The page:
This is the main focus of this Task and is the one explained above: participants need to design an automatic system for segmentation and trascription of conversations between multiple participants, using possibly heterogeneous far-field devices.
No prior or oracle information is available in evaluation (e.g. reference device for each utterance, number of total speakers in each session etc). See the Rules page for additional information.
Performance is measured as described above, using macro-averaged SA-WER.
Far-Field Acoustic Robustness Sub-Track
In this sub-track participants can use oracle segmentation. It is similar to CHiME-6 Challenge Track 1. The only exception here is that we do not provide a reference device, so participants have to devise an automatic method on how to select the best device or fuse information across devices. Again, performance and ranking will be determined using macro-averaged SA-WER described above.
What about Diarization ?
If you are only interested in diarization performance you can use our baseline system (ASR plus guided source separation) for the far-field robustness sub-track to participate in the main track and get diarization results plus ASR results.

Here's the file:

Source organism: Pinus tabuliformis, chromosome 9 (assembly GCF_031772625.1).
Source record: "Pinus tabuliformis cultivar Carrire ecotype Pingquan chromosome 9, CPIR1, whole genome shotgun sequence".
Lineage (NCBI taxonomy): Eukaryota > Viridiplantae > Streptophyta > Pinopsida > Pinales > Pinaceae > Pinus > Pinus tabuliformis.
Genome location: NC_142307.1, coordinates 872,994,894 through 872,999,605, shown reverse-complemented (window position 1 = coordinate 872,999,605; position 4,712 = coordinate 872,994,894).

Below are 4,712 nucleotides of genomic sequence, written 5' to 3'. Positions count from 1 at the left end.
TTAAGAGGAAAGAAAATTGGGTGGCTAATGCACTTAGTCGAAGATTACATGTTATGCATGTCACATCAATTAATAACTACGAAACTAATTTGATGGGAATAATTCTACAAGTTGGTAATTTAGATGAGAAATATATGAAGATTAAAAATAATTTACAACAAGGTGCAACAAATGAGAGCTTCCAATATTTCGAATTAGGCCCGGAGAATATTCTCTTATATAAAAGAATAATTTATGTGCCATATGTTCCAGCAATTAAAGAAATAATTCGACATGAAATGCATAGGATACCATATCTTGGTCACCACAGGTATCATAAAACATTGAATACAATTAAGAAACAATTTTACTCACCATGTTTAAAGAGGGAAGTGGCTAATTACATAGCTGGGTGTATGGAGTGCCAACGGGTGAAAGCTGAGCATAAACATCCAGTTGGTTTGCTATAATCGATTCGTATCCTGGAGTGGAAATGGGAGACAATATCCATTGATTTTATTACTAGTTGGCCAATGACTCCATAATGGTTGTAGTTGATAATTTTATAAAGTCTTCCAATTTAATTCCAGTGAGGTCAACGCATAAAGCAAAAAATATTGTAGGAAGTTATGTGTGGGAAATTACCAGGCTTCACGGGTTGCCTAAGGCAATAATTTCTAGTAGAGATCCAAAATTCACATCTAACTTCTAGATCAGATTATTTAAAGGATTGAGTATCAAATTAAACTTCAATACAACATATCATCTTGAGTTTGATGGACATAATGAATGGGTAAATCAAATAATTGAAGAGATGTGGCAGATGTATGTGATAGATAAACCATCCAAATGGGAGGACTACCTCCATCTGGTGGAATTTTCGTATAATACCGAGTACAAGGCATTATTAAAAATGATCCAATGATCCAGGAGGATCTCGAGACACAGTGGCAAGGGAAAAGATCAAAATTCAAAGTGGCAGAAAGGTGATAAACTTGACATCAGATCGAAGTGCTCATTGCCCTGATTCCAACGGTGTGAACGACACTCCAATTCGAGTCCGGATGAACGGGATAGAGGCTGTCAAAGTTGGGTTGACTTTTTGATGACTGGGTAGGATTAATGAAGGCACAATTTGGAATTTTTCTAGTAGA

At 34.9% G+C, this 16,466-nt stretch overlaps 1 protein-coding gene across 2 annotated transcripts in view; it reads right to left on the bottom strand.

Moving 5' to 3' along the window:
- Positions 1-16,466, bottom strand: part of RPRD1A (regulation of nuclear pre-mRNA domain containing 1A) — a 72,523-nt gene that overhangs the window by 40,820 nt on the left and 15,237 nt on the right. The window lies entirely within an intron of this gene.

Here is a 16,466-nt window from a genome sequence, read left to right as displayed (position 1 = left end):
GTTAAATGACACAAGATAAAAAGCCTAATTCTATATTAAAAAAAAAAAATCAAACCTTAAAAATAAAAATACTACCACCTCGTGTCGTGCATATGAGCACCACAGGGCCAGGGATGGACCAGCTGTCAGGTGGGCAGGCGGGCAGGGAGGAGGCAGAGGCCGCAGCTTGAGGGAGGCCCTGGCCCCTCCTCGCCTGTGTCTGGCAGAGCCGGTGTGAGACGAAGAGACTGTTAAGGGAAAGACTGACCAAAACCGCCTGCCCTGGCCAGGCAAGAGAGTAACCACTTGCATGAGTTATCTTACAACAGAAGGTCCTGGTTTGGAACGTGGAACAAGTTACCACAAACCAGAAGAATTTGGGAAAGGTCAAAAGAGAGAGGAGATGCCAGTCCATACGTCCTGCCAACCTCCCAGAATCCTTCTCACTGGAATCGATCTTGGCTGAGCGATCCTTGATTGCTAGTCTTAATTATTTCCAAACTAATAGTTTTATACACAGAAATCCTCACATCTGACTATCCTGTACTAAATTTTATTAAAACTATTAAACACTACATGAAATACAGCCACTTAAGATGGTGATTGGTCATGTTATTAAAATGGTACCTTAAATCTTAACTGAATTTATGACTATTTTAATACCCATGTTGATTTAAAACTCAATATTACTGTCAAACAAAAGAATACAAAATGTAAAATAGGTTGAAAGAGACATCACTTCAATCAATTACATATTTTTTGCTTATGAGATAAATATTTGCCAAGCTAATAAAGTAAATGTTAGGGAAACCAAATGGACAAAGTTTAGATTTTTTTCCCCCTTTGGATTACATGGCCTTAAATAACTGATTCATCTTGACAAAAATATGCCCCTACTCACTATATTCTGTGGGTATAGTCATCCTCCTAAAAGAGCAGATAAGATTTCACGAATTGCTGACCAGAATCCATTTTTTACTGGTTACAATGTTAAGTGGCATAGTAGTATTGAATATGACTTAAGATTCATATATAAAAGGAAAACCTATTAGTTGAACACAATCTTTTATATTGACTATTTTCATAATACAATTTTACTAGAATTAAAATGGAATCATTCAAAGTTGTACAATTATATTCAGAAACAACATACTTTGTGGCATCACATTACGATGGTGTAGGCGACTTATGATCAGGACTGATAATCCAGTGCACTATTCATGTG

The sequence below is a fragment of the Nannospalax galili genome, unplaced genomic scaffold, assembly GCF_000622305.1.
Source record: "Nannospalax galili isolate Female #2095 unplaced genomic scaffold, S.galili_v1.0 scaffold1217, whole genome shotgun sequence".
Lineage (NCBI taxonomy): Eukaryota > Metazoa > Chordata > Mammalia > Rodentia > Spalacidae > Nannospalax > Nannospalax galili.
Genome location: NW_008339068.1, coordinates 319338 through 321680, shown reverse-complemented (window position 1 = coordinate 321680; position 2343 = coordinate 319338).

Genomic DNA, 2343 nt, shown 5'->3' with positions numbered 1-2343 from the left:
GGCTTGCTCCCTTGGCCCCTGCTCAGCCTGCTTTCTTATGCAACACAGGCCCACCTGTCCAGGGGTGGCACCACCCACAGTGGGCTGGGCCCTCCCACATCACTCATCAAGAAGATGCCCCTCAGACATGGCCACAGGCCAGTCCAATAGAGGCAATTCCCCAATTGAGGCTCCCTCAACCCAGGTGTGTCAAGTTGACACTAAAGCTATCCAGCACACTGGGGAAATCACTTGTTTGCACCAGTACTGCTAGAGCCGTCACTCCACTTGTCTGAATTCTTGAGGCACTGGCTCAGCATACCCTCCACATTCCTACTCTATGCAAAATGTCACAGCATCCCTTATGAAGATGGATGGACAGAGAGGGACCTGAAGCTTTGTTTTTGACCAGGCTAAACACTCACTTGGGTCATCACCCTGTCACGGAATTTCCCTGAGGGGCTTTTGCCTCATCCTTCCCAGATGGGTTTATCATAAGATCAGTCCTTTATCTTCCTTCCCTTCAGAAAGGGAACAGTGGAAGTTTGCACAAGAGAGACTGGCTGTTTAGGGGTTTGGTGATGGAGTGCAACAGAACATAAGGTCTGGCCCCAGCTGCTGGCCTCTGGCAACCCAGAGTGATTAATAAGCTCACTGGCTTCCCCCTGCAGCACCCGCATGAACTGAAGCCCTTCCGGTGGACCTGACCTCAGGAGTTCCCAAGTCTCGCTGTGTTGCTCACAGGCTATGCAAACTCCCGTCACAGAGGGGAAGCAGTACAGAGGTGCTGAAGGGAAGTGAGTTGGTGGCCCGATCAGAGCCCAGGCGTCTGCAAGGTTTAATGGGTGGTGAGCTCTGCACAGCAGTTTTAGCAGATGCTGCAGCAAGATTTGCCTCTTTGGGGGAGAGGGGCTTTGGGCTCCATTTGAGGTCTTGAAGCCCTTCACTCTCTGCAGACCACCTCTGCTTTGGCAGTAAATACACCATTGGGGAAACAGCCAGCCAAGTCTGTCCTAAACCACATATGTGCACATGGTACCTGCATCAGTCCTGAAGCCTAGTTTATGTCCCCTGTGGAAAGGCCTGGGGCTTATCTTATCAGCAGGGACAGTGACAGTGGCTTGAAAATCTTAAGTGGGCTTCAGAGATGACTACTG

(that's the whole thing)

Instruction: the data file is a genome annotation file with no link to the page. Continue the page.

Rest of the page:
As said, we will report both SA-WER, DER and JER so even if your system will not rank first according to SA-WER state-of-the-art results according to diarization performance will also be highly regarded.
In a previous draft we planned to make an additional diarization track but we removed it for simplicity, as participation to the main track is mandatory anyway. The fact that participants can submit up to 3 systems could encourage participants to explore different trade-offs between diarization and ASR performance.
For More Details:
This Task builds upon the previous CHiME-6 Challenge and adds the following novelties:
- Motivated by recent achievements in SSLR, we allow participants to exploit open-source SSLR models e.g. Wav2Vec 2.0 and WavLM (complete list in Rules page).
- Evaluation and training material is expanded by including Dinner Party Corpus (DipCO) and Mixer 6 Speech datasets.
As such, participants systems are required to generalize to different array topologies possibly consisting of heterogeneous recording devices, and to handle a variable number of speakers in the whole meeting.